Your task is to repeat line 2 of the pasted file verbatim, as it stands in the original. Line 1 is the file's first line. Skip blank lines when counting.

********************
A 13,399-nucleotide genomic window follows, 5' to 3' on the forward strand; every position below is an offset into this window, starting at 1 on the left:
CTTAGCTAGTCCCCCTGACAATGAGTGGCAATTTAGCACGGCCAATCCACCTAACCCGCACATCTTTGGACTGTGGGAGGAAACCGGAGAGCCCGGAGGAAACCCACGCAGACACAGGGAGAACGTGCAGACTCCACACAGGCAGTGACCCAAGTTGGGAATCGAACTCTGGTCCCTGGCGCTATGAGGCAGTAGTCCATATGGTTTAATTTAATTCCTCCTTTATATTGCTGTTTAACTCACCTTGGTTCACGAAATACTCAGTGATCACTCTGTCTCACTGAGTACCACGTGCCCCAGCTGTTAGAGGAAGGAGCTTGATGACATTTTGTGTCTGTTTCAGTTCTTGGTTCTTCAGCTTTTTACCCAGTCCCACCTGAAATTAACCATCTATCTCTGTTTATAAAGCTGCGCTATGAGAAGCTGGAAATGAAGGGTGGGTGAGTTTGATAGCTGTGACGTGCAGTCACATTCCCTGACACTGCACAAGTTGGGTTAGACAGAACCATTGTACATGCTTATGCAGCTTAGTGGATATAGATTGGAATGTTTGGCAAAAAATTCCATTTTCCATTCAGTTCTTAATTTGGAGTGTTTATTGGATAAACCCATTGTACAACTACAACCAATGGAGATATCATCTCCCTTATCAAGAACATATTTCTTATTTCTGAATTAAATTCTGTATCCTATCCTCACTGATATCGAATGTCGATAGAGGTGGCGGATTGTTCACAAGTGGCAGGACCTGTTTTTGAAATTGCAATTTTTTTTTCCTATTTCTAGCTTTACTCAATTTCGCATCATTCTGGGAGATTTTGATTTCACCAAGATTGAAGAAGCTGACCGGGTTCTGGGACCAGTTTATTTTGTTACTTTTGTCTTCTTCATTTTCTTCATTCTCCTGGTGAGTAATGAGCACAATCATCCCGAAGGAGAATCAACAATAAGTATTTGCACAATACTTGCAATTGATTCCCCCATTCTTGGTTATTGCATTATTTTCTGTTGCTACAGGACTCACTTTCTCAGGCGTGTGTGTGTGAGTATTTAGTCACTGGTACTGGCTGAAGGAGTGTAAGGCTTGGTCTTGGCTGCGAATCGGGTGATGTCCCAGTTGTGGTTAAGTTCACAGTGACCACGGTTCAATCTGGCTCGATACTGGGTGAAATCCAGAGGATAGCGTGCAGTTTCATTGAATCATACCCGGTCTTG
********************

CTTAGCTAGTCCCCCTGACAATGAGTGGCAATTTAGCACGGCCAATCCACCTAACCCGCACATCTTTGGACTGTGGGAGGAAACCGGAGAGCCCGGAGGAAACCCACGCAGACACAGGGAGAACGTGCAGACTCCACACAGGCAGTGACCCAAGTTGGGAATCGAACTCTGGTCCCTGGCGCTATGAGGCAGTAGTCCATATGGTTTAATTTAATTCCTCCTTTATATTGCTGTTTAACTCACCTTGGTTCACGAAATACTCAGTGATCACTCTGTCTCACTGAGTACCACGTGCCCCAGCTGTTAGAGGAAGGAGCTTGATGACATTTTGTGTCTGTTTCAGTTCTTGGTTCTTCAGCTTTTTACCCAGTCCCACCTGAAATTAACCATCTATCTCTGTTTATAAAGCTGCGCTATGAGAAGCTGGAAATGAAGGGTGGGTGAGTTTGATAGCTGTGACGTGCAGTCACATTCCCTGACACTGCACAAGTTGGGTTAGACAGAACCATTGTACATGCTTATGCAGCTTAGTGGATATAGATTGGAATGTTTGGCAAAAAATTCCATTTTCCATTCAGTTCTTAATTTGGAGTGTTTATTGGATAAACCCATTGTACAACTACAACCAATGGAGATATCATCTCCCTTATCAAGAACATATTTCTTATTTCTGAATTAAATTCTGTATCCTATCCTCACTGATATCGAATGTCGATAGAGGTGGCGGATTGTTCACAAGTGGCAGGACCTGTTTTTGAAATTGCAATTTTTTTTTCCTATTTCTAGCTTTACTCAATTTCGCATCATTCTGGGAGATTTTGATTTCACCAAGATTGAAGAAGCTGACCGGGTTCTGGGACCAGTTTATTTTGTTACTTTTGTCTTCTTCATTTTCTTCATTCTCCTGGTGAGTAATGAGCACAATCATCCCGAAGGAGAATCAACAATAAGTATTTGCACAATACTTGCAATTGATTCCCCCATTCTTGGTTATTGCATTATTTTCTGTTGCTACAGGACTCACTTTCTCAGGCGTGTGTGTGTGAGTATTTAGTCACTGGTACTGGCTGAAGGAGTGTAAGGCTTGGTCTTGGCTGCGAATCGGGTGATGTCCCAGTTGTGGTTAAGTTCACAGTGACCACGGTTCAATCTGGCTCGATACTGGGTGAAATCCAGAGGATAGCGTGCAGTTTCATTGAATCATACCCGGTCTTG